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Ask Mr. Smarty Plants is a free service provided by the staff and volunteers at the Lady Bird Johnson Wildflower Center.

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Wednesday - January 23, 2013

From: Falls Church, VA
Region: Mid-Atlantic
Topic: Erosion Control, Grasses or Grass-like, Herbs/Forbs
Title: Need suggestions for plants for a 45 degree slope in Falls Church, VA.
Answered by: Jimmy Mills

QUESTION:

Have a 45 degree hillside 50 feet wide by 60 feet long on north side of 26 story building. Very little sun with the need for soil retention plants. Would like a native plant or plants to cover area. Additionly perenials for color. Any suggestions. Thank you.

ANSWER:

When it comes to stabilizing slopes, we most often recommend planting grasses/grass-like plants because their fibrous root systems hold on to the soil particles.  Grasses generally evolved in the plains and are mostly sun-loving plants. However, there are a few that will grow in partial shade.

To look for plants, lets go to our Native Plant Database which contains 7,372 plants that are searchable by scientific name or common name. Scroll down to the Combination Search Box and Select Virginia under State, Grass/grass-like under General Appearance, and Perennial under Duration. Check Part shade under Light requirement, Dry  under Soil moisture, and 1-3 ft. under Size Characteristics. Click on the Submit combination Search button, and you will get a list 9 native species of plants that meet these criteria. Clicking on the Scientific Name of each plant will bring up its NPIN page which has a description of the plant along with growth characteristics and requirements, and images in most cases.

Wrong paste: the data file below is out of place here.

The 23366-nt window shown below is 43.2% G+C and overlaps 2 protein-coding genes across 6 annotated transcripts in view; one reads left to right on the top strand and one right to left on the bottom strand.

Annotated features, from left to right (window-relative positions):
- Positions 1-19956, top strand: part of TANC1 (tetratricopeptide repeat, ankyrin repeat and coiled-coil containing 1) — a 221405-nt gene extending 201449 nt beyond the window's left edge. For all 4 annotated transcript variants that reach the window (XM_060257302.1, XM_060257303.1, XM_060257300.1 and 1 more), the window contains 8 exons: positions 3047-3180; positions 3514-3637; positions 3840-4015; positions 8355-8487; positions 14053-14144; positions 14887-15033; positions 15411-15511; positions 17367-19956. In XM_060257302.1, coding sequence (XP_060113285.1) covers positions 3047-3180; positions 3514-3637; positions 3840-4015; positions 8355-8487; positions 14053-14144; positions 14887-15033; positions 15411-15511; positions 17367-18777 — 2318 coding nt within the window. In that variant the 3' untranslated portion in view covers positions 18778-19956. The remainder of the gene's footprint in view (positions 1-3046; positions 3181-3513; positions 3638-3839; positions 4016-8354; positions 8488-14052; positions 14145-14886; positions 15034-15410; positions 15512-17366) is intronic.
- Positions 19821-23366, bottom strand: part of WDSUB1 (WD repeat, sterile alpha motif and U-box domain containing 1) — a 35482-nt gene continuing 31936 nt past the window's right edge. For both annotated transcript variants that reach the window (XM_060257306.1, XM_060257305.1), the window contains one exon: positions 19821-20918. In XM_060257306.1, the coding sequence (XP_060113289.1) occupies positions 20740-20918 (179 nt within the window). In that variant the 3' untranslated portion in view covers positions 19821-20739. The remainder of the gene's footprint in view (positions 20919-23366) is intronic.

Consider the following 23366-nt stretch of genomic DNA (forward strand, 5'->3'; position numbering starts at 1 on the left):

To look for flowering perennials, go to the Narrow Your Search box located on the right of the page and change Grass/grass-like to Herb under General Appearance, leaving all of the other selections the same. Click on the Narrow Your Search button and you will get a list of 52 flowering plant species.

Another useful source of information are the USDA Distribution Maps for each of the plants. To access these; scroll down the NPIN page for the plant to the box labeled ADDITIONAL RESOURCES. Clicking on the name of the plant beside USDA will bring up the Plants Profile page for the plant. Scroll down to the map of the US which has the states where the plant naturally occurs in green. Clicking on Virginia will bring up a map that shows the counties in Virginia where the plant occurs.

We frequently get questions about growing plants on steep slopes, and I’m going to share the answers to three of these with you.

#3683

#5824

#5455

You may also want to contact the folks at theFairfax County Office of Virginia Cooperative Extension for some help closer to home.

 

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